The Graeco-Catholic church of Surdesti was built in 1766. For many years this was the tallest wooden church in Europe (72m / 236ft). It has a rectangular shape, with a polygonal chancel apse. The roof has double eaves, covering chancel as well, with a secondary row of windows between the two eaves. The tower is really impressive, with a ledge, about half-way up and four pinnacles at the corner of the roof.
Although very tall, the whole is harmonious and nearly reaches aesthetic perfection.
The interior wall-painting is even more impressive, as it is painted directly on the wood-walls. Almost all paintings have white background, making the entire interior looking clean and bright.
6. Visit Sapanta Peri monastery
Between 14th and 18th century, the Peri monastery was the largest and most important monastery in Maramures. It was originally located on the right side of Tisa river, an area which nowadays belongs to Ukraine.
The new monastery was built in an old forest, right at the edge of Sapanta village, starting 1995. It took the same name, in a sign of continuation of the monastic tradition in the area. The main church of the monastery was finished in 2003 and since then is the tallest wooden church in the world (78m / 256 ft.) It is built on a tall concreate foundation, which, to my opinion, “steels the start” in competition with the wooden church in Surdesti. The church impresses though through its proportions and the complexity of the steep-slope roof.
7. Taste local cuisine
Maramures’ cuisine is simple, yet, it requires time and attention to understand it. It holds inside of it the entire cultural heritage of the area. In Maramures every meal, sometimes even the breakfast, starts with a shot of “horinca” (local plumb or apple brandy). It continues with a thin slice of pork-fat (usually smoked), some freshly-backed bread and a piece of onion. From here it continues on countless “roads” – from soups to grills and from cabbage-meat-rolls to the delicious "cozonac" (a kind of sweet bread).
All dishes are freshly cooked with local ingredients. They are based on meat (usually pork or lamb) and vegetables (potatoes, tomatoes, onion, etc). Deserts are simple, but delicious, as they are made with love: from different types of pies (cheese, plumbs, pumpkin) to donuts.
Holidays are special to the locals and so are the meals prepared on these days. Every holiday starts at the church, where the priest blesses the food, which is then brought back home and shared with the family. Every important holiday would have its own main dishes: Christmas is mainly about pork and Easter is always about lamb.
If you can schedule your holiday in Maramures, try schedule it during Christmas or Easter. You will not regret it! And even if you come during the year, locals will be glad to cook for you some specialties, as you will be their special guest.
8. Go hiking or biking
If you are passioned about hiking or biking, Maramures it is the place to be. With its calm-hills relief and surrounded by medium-heights mountains, the area offers countless options for outdoor activities.
There are many marked and unmarked paths which you can take. Along the route nature will impress you with its wilderness. Speaking about which, you should pay attention to wild animals and sheepfolds’ dogs.
My preferred hiking route (because I am not a professional hiker) is the one towards “Cascada Cailor” (Horses’ Waterfall) and Taul Stiol (Stiol lake). It can be done in less than a day (both ways) and it offers spectacular views.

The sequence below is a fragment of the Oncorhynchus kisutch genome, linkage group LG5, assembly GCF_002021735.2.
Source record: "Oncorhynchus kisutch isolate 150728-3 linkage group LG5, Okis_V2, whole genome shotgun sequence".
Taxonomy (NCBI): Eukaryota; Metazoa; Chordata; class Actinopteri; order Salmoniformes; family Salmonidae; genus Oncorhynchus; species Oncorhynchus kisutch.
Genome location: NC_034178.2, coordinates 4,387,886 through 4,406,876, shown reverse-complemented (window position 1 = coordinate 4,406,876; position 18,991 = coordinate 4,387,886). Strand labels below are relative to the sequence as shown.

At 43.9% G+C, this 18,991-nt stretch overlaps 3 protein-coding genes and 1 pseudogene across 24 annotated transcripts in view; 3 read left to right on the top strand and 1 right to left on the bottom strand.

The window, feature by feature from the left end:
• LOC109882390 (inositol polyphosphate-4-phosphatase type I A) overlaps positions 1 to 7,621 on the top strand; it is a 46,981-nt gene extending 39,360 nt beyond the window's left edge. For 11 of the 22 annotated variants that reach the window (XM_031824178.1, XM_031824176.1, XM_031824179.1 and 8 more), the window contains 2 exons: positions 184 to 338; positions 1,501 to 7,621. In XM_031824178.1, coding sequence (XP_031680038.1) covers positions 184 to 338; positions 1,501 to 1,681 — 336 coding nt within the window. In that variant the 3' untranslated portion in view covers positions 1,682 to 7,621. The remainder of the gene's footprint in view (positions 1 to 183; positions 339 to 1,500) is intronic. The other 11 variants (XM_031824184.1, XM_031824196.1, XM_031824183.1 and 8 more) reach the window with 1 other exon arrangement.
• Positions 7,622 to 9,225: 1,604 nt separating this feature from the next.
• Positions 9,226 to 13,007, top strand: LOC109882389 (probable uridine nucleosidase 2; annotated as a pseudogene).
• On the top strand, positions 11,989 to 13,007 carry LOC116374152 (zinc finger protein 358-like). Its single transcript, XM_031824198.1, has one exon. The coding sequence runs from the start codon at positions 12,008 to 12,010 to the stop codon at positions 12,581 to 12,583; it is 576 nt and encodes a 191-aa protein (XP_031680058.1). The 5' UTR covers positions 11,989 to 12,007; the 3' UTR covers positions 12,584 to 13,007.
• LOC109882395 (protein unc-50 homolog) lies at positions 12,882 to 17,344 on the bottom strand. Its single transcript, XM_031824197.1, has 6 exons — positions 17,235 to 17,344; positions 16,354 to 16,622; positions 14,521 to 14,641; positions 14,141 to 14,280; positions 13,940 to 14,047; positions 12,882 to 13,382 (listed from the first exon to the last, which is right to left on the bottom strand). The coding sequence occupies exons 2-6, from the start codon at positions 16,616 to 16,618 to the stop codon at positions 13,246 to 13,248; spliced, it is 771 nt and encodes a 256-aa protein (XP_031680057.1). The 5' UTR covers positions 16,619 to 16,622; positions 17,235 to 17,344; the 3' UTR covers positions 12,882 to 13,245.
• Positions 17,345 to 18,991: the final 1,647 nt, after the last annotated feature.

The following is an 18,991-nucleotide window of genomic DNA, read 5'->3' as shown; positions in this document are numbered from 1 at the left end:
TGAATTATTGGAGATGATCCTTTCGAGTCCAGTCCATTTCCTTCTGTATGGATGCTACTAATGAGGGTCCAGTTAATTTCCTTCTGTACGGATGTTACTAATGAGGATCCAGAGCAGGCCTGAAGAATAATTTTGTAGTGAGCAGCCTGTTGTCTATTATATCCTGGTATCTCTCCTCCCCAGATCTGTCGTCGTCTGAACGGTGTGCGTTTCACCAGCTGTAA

9. Visit the Communism Memorial in Sighet
The Memorial is located in the center of the town, in a former prison which functioned here from 1899 until 1965. Between 1948 - 1955 the place was transformed into one of the most feared political prison in Romania.
Most of the cultural, political and intellectual elite of Romania was set behind bars by the communist regime, while driving the entire country into poverty and darkness. Considered enemies of the regime, all prisoners were tortured, poorly fed, kept in unhealthy conditions with no heat or light. Due to this “treatment” some of them lost their lifes and were buried during the night in anonymous tombs, in the Poor People’s Cemetery, in the outskirts of the town. Among them, Iuliu Maniu, former Prime-Minister.
Fortunately, in 1955 Romania joined United Nations and following this step, the political prisoners were moved to other prisons or freed.
The Memorial was inaugurated in 1997 and shows all the atrocities that prisoners had to face during those dark times. Most of the former cells are now thematic rooms, exhibiting different aspects of the communism period in Romania. Although a very emotional experience, I recommend it to you.
10. Take a walk through the village
Probably the best thing you can do in Maramures, in order to better understand the local architecture and way of life is simply to take a walk through the villages.
Walk slowly, take pictures and admire the beautiful carved wooden gates and houses. You can’t miss the spirit of the community. Immediately you will notice if they are busy or if they are celebrating, depending on how quiet the village is or how many people you will meet on the street.
You will also have the chance to meet some local artisans. Most of them will be happy to invite you in for a shot of “horinca” and they can show you how they work: be it wood carving, hat-making, weaving or other traditional activities.
In the village most of the people know each-other, so don’t be surprised if someone will greet you on the road. Simply reply with “Buna ziua!” (Good day!).